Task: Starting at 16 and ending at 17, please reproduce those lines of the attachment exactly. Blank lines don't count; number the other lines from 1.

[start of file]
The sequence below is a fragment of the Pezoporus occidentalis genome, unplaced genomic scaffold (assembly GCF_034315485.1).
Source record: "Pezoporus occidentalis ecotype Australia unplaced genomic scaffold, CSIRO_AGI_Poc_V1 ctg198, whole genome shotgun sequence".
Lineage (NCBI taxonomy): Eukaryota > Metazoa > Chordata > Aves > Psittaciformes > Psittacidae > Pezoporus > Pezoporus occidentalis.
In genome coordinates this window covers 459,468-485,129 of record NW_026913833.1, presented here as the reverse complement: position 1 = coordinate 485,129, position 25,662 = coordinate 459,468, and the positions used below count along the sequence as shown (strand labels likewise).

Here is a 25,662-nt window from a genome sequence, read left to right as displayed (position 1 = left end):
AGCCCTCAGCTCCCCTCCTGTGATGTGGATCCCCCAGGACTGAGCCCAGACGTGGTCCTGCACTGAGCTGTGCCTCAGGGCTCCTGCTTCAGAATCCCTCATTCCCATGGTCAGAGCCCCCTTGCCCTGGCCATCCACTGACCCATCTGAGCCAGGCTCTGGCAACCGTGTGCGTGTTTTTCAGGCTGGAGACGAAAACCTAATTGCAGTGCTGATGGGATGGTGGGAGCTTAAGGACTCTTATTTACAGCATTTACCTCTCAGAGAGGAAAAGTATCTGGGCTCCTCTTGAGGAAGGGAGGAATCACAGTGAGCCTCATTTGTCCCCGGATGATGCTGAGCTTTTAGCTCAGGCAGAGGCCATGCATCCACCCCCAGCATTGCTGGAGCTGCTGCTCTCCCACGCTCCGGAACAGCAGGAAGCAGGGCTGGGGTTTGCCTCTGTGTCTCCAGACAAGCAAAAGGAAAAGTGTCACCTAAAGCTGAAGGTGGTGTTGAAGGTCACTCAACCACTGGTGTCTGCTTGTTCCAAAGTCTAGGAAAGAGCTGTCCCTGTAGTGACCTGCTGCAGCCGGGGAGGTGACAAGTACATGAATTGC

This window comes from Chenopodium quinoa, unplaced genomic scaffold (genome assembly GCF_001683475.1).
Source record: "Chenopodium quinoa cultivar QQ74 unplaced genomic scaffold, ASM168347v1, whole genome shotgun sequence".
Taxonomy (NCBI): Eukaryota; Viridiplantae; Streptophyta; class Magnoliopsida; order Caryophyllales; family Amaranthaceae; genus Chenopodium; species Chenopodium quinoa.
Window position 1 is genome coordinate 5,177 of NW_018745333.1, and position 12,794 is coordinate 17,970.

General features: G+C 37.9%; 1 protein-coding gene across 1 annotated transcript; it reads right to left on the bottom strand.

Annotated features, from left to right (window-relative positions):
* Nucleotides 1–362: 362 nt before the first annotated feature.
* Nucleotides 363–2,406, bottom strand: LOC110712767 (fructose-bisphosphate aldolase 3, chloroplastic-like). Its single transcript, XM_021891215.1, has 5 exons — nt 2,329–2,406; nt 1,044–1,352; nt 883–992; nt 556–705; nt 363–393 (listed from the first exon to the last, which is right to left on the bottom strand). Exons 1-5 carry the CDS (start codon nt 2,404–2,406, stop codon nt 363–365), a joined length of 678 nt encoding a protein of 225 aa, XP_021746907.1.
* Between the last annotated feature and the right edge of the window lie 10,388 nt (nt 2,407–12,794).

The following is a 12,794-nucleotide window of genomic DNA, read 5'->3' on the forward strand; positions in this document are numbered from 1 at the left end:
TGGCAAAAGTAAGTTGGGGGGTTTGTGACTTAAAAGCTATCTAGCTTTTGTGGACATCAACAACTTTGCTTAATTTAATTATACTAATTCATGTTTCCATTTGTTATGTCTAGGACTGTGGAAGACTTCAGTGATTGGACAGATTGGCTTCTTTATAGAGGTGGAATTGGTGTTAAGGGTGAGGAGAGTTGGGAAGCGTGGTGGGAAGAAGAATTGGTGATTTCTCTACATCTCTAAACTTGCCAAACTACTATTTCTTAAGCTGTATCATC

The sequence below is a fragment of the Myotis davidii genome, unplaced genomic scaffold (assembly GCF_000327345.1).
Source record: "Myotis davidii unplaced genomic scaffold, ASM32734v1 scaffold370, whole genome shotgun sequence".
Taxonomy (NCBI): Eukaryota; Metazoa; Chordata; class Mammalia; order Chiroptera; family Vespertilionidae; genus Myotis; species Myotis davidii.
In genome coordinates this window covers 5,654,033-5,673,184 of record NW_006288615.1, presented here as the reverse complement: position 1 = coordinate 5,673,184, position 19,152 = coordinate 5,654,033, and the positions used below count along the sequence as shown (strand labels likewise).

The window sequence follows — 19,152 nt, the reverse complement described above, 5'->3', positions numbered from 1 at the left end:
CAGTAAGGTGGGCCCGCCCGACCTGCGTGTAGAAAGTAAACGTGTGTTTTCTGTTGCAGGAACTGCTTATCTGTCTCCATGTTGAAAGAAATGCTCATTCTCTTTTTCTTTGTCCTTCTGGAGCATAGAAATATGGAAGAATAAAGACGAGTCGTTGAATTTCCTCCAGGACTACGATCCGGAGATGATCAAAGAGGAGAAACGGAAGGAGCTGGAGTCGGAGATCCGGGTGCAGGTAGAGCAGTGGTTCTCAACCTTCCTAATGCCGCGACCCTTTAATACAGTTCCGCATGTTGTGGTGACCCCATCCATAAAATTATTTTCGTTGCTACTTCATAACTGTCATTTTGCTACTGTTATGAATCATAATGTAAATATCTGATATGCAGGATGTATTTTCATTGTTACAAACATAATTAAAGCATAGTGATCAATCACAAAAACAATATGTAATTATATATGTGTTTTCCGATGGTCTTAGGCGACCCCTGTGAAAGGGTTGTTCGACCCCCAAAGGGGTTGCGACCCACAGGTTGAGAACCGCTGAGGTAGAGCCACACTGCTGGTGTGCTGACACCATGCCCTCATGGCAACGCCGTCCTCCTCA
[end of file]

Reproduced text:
The following is a 12,794-nucleotide window of genomic DNA, read 5'->3' on the forward strand; positions in this document are numbered from 1 at the left end:
TGGCAAAAGTAAGTTGGGGGGTTTGTGACTTAAAAGCTATCTAGCTTTTGTGGACATCAACAACTTTGCTTAATTTAATTATACTAATTCATGTTTCCATTTGTTATGTCTAGGACTGTGGAAGACTTCAGTGATTGGACAGATTGGCTTCTTTATAGAGGTGGAATTGGTGTTAAGGGTGAGGAGAGTTGGGAAGCGTGGTGGGAAGAAGAATTGGTGATTTCTCTACATCTCTAAACTTGCCAAACTACTATTTCTTAAGCTGTATCATC